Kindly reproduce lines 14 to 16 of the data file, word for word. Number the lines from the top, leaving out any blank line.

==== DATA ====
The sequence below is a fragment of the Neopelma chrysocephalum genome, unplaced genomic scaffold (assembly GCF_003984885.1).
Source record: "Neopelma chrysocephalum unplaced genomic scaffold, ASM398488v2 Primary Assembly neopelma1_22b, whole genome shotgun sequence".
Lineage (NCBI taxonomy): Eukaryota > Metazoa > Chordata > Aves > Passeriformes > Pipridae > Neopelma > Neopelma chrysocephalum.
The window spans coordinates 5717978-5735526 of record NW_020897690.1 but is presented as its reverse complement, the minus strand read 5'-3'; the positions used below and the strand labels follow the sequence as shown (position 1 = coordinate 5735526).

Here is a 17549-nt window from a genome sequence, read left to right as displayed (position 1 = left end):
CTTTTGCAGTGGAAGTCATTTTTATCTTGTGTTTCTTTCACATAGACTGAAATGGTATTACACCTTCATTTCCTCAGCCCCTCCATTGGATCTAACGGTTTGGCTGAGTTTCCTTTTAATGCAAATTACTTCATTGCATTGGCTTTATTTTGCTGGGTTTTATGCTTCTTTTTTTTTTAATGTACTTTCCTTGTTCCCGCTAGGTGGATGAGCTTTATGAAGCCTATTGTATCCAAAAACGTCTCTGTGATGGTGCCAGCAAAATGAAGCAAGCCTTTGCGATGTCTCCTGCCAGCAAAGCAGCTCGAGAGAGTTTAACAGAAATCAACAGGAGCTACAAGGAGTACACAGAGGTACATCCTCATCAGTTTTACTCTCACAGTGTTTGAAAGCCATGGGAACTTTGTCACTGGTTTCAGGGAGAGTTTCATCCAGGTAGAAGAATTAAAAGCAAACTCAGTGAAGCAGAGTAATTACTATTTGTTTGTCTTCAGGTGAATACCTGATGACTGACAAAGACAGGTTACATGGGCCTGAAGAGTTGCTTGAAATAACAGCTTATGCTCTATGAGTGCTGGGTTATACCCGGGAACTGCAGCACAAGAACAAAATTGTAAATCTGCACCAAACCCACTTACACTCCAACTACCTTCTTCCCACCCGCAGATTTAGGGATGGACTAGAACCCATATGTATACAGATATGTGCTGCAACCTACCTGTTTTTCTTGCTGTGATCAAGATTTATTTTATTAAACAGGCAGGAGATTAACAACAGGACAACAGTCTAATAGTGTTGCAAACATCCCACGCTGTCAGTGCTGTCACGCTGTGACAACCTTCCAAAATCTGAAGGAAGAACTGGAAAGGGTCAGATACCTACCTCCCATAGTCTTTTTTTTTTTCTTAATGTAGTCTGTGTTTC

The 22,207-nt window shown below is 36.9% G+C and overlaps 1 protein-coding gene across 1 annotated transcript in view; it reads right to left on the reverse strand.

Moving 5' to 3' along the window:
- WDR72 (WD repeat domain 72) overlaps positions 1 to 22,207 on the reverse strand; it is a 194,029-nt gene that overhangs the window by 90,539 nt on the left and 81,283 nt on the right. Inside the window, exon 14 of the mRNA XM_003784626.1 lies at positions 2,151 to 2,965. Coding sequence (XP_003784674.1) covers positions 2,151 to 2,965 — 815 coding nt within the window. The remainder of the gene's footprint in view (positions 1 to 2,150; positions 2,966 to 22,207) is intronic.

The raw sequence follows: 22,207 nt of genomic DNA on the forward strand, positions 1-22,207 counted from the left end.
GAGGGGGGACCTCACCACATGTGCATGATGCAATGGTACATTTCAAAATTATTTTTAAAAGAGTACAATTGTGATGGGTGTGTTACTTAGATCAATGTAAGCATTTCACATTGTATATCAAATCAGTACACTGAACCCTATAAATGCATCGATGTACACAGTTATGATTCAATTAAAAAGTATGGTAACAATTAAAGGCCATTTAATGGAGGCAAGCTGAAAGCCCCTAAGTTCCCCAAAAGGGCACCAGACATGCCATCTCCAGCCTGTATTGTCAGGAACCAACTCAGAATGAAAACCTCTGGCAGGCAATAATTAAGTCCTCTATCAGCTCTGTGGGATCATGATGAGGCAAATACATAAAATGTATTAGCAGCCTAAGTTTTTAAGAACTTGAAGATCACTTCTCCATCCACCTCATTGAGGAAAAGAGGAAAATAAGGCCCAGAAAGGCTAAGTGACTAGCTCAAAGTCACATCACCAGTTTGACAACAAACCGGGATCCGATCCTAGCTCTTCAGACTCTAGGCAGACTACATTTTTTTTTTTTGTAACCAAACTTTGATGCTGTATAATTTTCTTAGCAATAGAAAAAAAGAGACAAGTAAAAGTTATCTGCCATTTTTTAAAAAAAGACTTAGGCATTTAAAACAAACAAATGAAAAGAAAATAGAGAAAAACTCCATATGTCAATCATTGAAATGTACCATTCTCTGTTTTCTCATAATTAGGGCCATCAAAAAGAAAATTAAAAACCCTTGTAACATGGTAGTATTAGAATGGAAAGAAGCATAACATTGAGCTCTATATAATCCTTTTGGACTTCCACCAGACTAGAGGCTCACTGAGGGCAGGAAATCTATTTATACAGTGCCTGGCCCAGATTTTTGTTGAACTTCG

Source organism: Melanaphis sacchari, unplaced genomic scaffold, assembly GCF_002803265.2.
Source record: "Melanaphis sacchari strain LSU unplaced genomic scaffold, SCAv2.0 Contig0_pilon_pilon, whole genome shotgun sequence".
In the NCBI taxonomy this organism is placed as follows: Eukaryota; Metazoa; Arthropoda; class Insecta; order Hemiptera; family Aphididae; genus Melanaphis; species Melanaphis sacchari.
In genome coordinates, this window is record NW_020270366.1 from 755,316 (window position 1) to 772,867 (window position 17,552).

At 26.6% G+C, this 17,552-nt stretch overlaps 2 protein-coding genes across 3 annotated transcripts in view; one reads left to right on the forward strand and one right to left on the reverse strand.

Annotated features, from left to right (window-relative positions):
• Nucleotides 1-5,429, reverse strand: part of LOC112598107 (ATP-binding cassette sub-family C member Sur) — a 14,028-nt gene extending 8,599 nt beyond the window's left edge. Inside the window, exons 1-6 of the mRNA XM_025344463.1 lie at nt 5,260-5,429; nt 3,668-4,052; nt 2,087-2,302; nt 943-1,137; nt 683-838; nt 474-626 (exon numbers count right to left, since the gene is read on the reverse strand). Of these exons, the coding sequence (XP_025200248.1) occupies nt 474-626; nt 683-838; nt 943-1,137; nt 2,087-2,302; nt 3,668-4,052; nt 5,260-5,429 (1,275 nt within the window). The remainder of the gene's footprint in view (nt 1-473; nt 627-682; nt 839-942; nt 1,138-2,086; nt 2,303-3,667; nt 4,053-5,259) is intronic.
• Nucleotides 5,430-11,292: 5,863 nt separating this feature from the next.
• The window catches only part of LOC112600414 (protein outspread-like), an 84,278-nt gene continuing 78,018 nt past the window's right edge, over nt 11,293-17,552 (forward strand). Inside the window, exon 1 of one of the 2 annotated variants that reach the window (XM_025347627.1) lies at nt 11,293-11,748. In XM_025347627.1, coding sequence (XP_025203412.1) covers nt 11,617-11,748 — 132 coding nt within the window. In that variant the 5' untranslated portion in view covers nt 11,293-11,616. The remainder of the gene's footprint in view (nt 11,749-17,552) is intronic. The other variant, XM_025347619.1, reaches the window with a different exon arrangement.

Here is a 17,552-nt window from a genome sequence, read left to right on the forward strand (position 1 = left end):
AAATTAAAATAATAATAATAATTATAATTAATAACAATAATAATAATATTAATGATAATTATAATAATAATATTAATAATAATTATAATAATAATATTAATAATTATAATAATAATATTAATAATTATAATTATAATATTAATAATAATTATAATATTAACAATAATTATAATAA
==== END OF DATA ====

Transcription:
In the NCBI taxonomy this organism is placed as follows: Eukaryota; Metazoa; Arthropoda; class Insecta; order Hemiptera; family Aphididae; genus Melanaphis; species Melanaphis sacchari.
In genome coordinates, this window is record NW_020270366.1 from 755,316 (window position 1) to 772,867 (window position 17,552).

At 26.6% G+C, this 17,552-nt stretch overlaps 2 protein-coding genes across 3 annotated transcripts in view; one reads left to right on the forward strand and one right to left on the reverse strand.